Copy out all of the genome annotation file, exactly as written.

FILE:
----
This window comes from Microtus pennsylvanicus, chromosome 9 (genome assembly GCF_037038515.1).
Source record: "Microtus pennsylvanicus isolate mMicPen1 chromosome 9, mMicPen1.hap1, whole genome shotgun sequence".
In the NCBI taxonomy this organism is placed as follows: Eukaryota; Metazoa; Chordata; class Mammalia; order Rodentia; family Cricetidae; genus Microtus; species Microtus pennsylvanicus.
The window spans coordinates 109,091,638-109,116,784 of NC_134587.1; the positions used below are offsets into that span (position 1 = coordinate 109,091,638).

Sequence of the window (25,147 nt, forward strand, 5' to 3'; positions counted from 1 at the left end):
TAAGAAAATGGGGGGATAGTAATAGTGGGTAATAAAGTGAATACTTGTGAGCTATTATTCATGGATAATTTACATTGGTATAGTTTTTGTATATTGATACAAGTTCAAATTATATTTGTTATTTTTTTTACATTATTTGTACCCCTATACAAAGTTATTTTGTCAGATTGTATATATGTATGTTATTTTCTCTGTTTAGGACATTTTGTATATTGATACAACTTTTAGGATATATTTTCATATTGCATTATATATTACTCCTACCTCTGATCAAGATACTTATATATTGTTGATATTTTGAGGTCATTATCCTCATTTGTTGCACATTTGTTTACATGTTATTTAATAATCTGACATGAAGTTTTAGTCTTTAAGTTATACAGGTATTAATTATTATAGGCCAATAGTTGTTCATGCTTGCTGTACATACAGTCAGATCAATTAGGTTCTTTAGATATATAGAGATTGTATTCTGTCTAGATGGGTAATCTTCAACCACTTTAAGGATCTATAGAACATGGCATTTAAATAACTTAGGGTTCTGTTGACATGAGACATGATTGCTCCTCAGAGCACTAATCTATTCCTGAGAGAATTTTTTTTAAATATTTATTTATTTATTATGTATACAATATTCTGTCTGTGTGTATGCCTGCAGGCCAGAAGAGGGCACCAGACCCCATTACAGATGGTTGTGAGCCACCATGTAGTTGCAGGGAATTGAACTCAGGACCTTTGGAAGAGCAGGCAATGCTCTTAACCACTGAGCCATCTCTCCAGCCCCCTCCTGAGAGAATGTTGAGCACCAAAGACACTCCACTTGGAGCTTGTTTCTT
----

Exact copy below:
This window comes from Microtus pennsylvanicus, chromosome 9 (genome assembly GCF_037038515.1).
Source record: "Microtus pennsylvanicus isolate mMicPen1 chromosome 9, mMicPen1.hap1, whole genome shotgun sequence".
In the NCBI taxonomy this organism is placed as follows: Eukaryota; Metazoa; Chordata; class Mammalia; order Rodentia; family Cricetidae; genus Microtus; species Microtus pennsylvanicus.
The window spans coordinates 109,091,638-109,116,784 of NC_134587.1; the positions used below are offsets into that span (position 1 = coordinate 109,091,638).

Sequence of the window (25,147 nt, forward strand, 5' to 3'; positions counted from 1 at the left end):
TAAGAAAATGGGGGGATAGTAATAGTGGGTAATAAAGTGAATACTTGTGAGCTATTATTCATGGATAATTTACATTGGTATAGTTTTTGTATATTGATACAAGTTCAAATTATATTTGTTATTTTTTTTACATTATTTGTACCCCTATACAAAGTTATTTTGTCAGATTGTATATATGTATGTTATTTTCTCTGTTTAGGACATTTTGTATATTGATACAACTTTTAGGATATATTTTCATATTGCATTATATATTACTCCTACCTCTGATCAAGATACTTATATATTGTTGATATTTTGAGGTCATTATCCTCATTTGTTGCACATTTGTTTACATGTTATTTAATAATCTGACATGAAGTTTTAGTCTTTAAGTTATACAGGTATTAATTATTATAGGCCAATAGTTGTTCATGCTTGCTGTACATACAGTCAGATCAATTAGGTTCTTTAGATATATAGAGATTGTATTCTGTCTAGATGGGTAATCTTCAACCACTTTAAGGATCTATAGAACATGGCATTTAAATAACTTAGGGTTCTGTTGACATGAGACATGATTGCTCCTCAGAGCACTAATCTATTCCTGAGAGAATTTTTTTTAAATATTTATTTATTTATTATGTATACAATATTCTGTCTGTGTGTATGCCTGCAGGCCAGAAGAGGGCACCAGACCCCATTACAGATGGTTGTGAGCCACCATGTAGTTGCAGGGAATTGAACTCAGGACCTTTGGAAGAGCAGGCAATGCTCTTAACCACTGAGCCATCTCTCCAGCCCCCTCCTGAGAGAATGTTGAGCACCAAAGACACTCCACTTGGAGCTTGTTTCTT